“…So, yeah, that's the story. Anyway, I'd come out of that culture, so I was very feisty when I first came to Radio 1, also because I'd come from this very male-dominated culture at the NME where everyone was so well-educated and I had left school at 16 and gone to work at an egg-packing factory with no A-levels or qualifications of any sort. This was the era of Stuart Maconie, David Quantick, Danny Kelly, James Brown, Andrew Collins, Steve Lamacque, the list goes on: a tough environment for women to operate in without a doubt. And it was that era where everything was just that much more confrontational – so when I came to Radio 1 that was the culture I'd come out of”.

The reason I performed some 'noise thievery' (to quote a quality banger from The Streets' debut album) regarding the interview above is to illuminate how vivid and fascinating Mary Anne Hobbs’ life has been. Now, if you were unaware, you’d think there was nothing out of the ordinary and she has had a conventional road into the business. Not only is she one of the toughest and most enduring D.J.s in the business; she is that evergreen and endless promoter of music from all around the sonic globe. She involves herself with Dubstep and Metal; she throws her arms around modern Experimental and Folk music and seems like this is her calling. There NEEDS to be a Mary Anne Hobbs film at some point (I know the ideal star...) – to show what a role model she is and that incredible modern-fiction, battle-against-the-odds fight! Fast-forward to 2018 and the ever-wonderful Hobbs continues to raise awareness of gender inequality and what changes need to happen in the industry. She is part of a studio with greater equality than most: there is that need, still, to put their female D.J.s – including Lauren Laverne – higher up the order and set an example to the rest of the industry. BBC Radio 6 Music is the best station out there because of what Hobbs was denied as a child: freedom to express and to traverse music; play great music loud and not be fearful of repercussions and judgement. She is the figurehead and fountain that continues to better lives and make us all feel better and more connected. The Lancashire-born icon has brought brilliant music into all of our lives – I found Nils Frahm through her – and every weekend is a sheer delight. The Muse and radio heroine, we all hope, has a few more decades in her radio career – who knows how much further she can go and the changes she can help make! Mary Anne Hobbs kicks off my women in radio feature for a number of reasons. I feel I have covered plenty of ground and given plenty of rational but, yeah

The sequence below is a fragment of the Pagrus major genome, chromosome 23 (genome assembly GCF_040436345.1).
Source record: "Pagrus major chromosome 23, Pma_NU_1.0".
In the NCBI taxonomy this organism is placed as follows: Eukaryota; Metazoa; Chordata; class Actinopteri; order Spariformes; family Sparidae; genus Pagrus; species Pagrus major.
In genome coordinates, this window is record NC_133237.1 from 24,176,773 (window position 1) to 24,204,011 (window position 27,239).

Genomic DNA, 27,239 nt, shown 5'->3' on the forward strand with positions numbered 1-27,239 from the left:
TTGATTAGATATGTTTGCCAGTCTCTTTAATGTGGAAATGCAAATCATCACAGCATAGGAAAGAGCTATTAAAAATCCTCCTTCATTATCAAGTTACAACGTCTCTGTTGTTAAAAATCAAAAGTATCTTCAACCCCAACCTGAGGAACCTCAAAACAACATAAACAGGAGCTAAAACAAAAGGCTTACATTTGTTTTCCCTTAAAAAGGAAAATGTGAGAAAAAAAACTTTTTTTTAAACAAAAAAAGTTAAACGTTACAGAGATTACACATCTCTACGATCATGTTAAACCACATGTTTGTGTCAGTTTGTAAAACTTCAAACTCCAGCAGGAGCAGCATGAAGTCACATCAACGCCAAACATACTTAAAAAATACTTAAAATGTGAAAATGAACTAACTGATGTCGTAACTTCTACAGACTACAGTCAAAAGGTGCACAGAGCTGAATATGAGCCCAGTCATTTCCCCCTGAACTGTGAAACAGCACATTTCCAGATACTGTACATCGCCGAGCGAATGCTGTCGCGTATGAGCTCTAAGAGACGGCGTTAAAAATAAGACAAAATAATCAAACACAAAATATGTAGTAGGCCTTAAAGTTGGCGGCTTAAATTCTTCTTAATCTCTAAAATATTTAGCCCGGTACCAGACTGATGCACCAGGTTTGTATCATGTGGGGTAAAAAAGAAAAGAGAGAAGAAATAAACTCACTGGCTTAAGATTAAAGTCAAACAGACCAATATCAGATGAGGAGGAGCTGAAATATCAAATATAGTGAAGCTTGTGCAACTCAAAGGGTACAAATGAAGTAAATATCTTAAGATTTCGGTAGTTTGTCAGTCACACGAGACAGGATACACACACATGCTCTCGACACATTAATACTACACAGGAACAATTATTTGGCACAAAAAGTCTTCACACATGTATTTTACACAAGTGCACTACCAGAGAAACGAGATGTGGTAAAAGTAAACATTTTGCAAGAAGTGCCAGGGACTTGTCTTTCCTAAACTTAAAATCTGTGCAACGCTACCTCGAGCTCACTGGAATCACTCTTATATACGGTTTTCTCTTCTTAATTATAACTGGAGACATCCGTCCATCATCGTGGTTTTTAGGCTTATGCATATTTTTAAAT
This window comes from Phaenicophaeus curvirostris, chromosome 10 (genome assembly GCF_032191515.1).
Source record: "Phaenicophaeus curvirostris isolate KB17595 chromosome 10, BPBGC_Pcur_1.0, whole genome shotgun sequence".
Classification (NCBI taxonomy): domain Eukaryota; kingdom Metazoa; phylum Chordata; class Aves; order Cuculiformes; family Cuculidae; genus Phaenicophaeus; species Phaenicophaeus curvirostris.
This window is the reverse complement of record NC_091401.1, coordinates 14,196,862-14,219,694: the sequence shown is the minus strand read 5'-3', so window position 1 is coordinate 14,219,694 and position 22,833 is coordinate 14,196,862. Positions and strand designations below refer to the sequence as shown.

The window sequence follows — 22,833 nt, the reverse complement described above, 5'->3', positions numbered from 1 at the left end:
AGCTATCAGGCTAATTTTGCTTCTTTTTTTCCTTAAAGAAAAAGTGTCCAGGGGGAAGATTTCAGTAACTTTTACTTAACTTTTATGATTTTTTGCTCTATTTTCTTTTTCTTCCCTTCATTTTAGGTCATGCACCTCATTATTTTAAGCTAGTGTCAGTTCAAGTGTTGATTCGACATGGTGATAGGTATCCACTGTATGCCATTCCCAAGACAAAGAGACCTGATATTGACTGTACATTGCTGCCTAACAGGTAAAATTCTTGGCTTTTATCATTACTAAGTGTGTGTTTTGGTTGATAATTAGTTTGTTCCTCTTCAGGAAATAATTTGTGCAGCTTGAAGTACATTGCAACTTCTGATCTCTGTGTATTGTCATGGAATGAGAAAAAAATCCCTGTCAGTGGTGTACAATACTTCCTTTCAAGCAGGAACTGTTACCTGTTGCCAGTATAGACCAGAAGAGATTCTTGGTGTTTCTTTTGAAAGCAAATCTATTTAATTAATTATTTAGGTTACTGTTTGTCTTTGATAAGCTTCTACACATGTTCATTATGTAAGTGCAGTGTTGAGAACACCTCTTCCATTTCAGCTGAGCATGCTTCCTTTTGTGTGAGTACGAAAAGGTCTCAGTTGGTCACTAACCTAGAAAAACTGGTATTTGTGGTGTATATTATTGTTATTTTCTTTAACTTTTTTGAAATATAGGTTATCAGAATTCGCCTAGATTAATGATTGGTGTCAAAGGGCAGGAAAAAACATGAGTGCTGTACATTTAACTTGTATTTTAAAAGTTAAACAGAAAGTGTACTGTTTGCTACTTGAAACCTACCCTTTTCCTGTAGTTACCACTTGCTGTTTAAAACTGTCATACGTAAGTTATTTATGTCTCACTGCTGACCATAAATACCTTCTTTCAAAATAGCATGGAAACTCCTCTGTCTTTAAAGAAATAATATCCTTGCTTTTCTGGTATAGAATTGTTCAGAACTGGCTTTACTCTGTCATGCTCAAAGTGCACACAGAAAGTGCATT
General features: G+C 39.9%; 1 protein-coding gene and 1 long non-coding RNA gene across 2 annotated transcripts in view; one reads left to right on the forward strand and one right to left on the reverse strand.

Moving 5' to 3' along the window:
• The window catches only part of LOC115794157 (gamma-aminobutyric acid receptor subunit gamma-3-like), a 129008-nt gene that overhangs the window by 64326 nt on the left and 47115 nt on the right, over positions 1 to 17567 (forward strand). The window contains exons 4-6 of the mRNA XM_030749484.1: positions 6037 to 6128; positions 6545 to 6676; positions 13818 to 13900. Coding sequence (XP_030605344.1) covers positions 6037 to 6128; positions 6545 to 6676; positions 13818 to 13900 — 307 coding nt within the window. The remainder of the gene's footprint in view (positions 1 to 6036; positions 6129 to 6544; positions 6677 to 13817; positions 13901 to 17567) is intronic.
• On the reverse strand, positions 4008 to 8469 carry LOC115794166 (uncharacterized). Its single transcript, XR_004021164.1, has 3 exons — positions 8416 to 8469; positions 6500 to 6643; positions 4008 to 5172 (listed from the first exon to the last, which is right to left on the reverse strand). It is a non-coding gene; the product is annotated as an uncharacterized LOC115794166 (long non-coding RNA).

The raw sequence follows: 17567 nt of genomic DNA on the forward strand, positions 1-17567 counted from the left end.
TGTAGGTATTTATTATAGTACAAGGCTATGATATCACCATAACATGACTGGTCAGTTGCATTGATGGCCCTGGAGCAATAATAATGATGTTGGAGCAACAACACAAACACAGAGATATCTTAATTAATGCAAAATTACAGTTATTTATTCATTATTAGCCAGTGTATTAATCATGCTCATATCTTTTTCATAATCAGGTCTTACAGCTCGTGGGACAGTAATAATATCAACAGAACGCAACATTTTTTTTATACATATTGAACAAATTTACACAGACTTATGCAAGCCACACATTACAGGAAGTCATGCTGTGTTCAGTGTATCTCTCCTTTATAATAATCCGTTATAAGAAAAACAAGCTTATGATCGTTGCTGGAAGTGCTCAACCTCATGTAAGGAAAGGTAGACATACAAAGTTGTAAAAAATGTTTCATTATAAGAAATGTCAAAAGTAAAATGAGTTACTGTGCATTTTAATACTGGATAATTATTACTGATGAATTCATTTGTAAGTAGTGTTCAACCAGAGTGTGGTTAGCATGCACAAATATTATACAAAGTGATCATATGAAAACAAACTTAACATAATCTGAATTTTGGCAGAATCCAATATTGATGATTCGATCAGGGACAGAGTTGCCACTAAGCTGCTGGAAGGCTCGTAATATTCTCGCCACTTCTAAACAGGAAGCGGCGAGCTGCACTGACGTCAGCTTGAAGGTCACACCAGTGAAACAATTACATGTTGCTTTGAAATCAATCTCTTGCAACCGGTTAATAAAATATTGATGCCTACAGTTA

DID I mention that voice?!